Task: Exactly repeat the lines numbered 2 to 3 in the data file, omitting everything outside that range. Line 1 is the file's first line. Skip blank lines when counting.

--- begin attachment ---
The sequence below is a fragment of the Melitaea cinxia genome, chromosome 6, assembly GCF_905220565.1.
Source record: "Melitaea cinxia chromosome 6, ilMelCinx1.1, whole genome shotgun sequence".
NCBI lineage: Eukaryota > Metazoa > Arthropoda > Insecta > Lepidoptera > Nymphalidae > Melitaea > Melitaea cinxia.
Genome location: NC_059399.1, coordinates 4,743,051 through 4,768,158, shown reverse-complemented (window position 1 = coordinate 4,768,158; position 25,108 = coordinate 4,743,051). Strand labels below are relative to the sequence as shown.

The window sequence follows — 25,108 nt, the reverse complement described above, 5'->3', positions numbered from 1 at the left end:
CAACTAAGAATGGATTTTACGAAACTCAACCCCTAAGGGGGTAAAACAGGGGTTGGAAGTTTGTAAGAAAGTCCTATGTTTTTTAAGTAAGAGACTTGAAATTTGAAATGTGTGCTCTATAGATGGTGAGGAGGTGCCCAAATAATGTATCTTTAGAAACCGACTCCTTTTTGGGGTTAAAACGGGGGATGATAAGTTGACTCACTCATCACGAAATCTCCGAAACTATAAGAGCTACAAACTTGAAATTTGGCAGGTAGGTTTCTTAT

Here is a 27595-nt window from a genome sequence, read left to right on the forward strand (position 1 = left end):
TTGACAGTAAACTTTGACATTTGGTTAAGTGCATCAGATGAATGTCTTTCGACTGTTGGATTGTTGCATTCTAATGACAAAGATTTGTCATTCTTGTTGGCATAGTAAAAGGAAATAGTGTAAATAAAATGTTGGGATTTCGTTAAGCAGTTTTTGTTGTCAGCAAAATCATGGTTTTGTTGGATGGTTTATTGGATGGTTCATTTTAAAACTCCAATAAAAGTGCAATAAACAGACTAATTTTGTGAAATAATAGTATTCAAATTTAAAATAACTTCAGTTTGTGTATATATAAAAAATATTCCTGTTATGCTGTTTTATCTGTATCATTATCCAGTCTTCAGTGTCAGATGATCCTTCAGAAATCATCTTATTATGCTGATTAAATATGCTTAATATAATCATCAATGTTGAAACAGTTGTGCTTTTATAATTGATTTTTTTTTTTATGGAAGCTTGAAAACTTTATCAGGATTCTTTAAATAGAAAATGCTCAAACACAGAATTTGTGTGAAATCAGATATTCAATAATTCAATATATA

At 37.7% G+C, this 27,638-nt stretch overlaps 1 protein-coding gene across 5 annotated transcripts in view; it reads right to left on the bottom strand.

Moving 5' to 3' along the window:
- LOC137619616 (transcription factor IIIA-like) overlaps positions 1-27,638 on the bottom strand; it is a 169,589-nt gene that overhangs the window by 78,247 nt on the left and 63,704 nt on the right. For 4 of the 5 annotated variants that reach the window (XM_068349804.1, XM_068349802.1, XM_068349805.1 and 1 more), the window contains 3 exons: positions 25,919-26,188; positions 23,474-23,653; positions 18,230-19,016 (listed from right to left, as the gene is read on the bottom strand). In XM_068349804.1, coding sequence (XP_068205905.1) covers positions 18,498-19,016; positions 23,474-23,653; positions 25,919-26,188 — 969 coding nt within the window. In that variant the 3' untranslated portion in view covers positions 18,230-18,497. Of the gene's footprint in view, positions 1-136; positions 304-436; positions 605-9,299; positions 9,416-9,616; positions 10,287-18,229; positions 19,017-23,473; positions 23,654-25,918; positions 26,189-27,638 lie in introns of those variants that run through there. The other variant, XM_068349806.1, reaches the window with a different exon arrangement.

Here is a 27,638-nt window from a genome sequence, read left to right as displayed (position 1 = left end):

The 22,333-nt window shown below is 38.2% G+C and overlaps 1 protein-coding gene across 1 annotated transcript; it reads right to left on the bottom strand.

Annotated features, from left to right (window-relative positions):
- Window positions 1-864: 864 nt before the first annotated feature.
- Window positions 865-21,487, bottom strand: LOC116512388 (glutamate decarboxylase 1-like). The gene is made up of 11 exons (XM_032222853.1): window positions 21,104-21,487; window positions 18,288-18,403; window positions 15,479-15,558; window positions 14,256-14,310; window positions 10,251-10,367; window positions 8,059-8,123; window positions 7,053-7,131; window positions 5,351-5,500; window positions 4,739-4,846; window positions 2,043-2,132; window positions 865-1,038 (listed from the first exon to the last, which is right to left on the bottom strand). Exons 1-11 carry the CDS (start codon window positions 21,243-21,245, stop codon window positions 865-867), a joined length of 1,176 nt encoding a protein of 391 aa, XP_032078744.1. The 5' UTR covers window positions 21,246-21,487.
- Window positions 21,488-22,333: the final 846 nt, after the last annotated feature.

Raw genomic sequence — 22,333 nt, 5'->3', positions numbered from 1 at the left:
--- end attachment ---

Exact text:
Source record: "Melitaea cinxia chromosome 6, ilMelCinx1.1, whole genome shotgun sequence".
NCBI lineage: Eukaryota > Metazoa > Arthropoda > Insecta > Lepidoptera > Nymphalidae > Melitaea > Melitaea cinxia.